Riverside County officials are advising that for the first time in almost a decade, a ground squirrel in the San Jacinto Mountains has tested positive for exposure to fleas infected with bacteria that can cause plague.
Norma Arceo with the California Department of Public Health said her agency confirmed results from the Riverside County Department of Environmental Health that the rodent was positive for the bacteria Yersinia pestis.
The squirrel was collected Sept. 6 at the Fern Basin campground during routine testing by the county. The campground is north of Idyllwild.
“Historically, positive test results have occurred routinely among ground squirrels in the mountain region. Despite positive tests in other California counties and regular, routine testing locally, Riverside County has had no positive tests for almost a decade. Further tests on animals in the area will be conducted this month,” Ray Smith, public information officer for Riverside County, advised in a news release today.
According to the Centers for Disease Control, there are three forms of plague -- Bubonic, Septicemic and Pneumonic -- but they all derive from the same Y. pestis bacteria that can be transmitted from wild rodents to humans through bites from infected fleas, or by inhaling infected respiratory droplets in the case of pneumonic plague, which is transferable from human to human.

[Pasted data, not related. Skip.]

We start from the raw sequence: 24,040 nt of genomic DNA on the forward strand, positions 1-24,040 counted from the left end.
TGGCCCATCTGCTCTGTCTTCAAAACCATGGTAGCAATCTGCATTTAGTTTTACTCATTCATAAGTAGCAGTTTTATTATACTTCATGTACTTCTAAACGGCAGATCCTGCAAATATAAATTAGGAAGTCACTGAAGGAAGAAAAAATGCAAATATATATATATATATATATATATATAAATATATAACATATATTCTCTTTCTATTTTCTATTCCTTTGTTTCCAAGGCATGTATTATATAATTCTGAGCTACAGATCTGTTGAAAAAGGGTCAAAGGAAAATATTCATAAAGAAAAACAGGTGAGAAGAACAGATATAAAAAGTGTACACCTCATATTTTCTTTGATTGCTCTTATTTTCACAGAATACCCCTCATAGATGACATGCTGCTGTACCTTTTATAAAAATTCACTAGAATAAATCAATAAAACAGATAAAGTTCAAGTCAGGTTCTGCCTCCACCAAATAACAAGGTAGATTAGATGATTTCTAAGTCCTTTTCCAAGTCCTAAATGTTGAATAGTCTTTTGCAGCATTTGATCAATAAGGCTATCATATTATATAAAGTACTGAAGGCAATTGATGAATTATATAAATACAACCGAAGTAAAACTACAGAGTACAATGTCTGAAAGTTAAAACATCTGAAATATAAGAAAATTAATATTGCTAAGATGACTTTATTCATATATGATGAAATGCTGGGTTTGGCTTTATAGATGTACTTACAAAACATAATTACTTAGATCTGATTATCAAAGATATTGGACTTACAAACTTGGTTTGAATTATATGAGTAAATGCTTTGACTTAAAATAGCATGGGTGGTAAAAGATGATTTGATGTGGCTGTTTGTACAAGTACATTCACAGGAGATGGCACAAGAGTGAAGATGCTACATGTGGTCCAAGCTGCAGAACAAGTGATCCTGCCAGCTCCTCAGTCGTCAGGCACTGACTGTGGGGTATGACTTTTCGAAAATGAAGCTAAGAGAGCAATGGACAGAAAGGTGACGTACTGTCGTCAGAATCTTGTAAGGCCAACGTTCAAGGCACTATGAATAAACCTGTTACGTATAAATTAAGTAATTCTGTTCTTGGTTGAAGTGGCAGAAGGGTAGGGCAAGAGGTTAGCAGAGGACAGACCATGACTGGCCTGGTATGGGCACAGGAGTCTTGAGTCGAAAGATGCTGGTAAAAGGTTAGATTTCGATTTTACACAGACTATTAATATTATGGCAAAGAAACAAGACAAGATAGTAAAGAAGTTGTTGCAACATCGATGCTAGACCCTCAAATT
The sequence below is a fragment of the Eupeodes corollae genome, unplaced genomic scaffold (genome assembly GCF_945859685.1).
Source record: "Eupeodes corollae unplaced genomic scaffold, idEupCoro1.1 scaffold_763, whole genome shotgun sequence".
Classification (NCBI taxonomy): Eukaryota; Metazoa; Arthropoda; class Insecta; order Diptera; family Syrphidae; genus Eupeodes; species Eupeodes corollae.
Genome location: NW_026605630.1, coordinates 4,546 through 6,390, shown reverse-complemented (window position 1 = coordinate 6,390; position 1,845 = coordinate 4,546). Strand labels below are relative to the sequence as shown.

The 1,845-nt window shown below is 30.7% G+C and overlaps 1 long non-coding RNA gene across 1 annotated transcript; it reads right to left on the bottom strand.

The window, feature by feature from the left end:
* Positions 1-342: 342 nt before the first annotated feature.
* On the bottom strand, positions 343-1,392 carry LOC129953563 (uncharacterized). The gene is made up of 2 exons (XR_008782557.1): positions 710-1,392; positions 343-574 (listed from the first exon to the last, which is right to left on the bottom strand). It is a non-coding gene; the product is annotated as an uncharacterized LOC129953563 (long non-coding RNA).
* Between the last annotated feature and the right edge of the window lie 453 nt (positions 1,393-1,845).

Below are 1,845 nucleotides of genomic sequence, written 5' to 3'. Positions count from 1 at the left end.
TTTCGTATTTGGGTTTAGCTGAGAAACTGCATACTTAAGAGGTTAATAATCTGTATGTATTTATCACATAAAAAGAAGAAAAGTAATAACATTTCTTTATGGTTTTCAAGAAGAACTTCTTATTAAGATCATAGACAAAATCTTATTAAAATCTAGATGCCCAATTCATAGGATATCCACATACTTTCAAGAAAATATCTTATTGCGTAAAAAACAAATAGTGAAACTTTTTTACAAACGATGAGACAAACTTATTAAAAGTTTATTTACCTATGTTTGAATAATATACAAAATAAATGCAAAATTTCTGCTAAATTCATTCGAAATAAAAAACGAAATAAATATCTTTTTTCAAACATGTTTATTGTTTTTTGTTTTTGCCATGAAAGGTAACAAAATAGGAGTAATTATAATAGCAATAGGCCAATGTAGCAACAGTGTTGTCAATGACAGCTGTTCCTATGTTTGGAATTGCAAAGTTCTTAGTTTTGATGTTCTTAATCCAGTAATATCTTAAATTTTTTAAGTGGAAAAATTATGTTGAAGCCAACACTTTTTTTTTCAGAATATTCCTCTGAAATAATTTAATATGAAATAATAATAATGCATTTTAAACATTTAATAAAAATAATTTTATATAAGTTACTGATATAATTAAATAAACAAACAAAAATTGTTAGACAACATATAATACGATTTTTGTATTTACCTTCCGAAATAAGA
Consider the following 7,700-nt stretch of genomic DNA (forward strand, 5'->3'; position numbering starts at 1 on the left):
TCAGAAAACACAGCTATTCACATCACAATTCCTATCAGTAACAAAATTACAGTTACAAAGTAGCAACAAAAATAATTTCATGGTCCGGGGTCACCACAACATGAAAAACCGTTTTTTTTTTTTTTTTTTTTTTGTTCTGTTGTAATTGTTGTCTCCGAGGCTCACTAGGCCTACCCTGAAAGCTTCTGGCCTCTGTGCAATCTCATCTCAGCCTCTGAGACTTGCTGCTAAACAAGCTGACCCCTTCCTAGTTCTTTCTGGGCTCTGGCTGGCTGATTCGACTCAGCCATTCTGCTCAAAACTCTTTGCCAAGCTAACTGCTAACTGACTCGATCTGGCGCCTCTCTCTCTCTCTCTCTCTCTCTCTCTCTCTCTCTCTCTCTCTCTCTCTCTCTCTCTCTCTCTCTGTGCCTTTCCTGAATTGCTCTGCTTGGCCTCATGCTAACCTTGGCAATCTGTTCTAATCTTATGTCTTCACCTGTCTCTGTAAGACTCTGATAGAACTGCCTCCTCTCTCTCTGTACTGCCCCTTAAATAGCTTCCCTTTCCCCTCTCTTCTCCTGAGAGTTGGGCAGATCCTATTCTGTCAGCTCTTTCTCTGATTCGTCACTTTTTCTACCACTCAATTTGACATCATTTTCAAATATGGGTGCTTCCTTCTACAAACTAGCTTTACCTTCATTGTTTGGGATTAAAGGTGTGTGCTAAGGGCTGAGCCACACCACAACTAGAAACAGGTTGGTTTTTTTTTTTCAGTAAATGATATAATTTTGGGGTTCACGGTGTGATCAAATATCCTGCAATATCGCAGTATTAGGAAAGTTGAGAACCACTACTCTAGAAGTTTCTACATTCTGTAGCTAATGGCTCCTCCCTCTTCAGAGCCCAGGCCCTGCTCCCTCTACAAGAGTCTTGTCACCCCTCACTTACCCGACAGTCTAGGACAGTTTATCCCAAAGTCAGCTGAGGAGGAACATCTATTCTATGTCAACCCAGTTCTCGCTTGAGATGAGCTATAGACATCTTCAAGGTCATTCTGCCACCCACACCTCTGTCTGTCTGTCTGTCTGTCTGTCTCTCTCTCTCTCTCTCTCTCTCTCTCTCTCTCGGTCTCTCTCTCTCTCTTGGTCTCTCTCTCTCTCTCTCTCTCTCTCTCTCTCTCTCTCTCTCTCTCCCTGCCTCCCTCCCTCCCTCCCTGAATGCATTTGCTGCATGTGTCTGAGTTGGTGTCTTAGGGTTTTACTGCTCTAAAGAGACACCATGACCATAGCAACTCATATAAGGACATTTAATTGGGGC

Although there are no vaccines currently available to protect against plague, the CDC states the overall mortality rate in the United States is down to approximately 11 percent due to advances in antibiotic treatment for humans infected with the bacteria.
“Plague can still be fatal despite effective antibiotics, though it is lower for bubonic plague cases than for septicemic or pneumonic plague cases,” the CDC states on its website.
History books have chronicled the history of plague, including the "Black Death" or “Great Plague” pandemic that wiped out an estimated 60 percent of the European population during the 14th Century.
County health officials said the risk of plague transmission to humans is minimal today if people take proper precautions. U.S. Forest Service officials and the campground host where the rodent was found were notified about the test results so that campers can be educated about taking proper precautions, Smith said, noting that county officials ensured that warning signs are clearly posted and recommend that visitors, hikers and campers follow the precautions to prevent contact with fleas, including:
- Avoid contact with ground squirrels, tree squirrels and other wild animals.
- Do not feed or touch wild animals, or touch dead animals.
- Do not rest or camp near animal burrows.
- Protect your pets by leaving them at home, or by keeping them on a leash and using flea-control methods.
- Contact your doctor immediately if you become ill after visiting a known plague area. Symptoms include a sudden onset of fever, chills and tender swollen lymph nodes.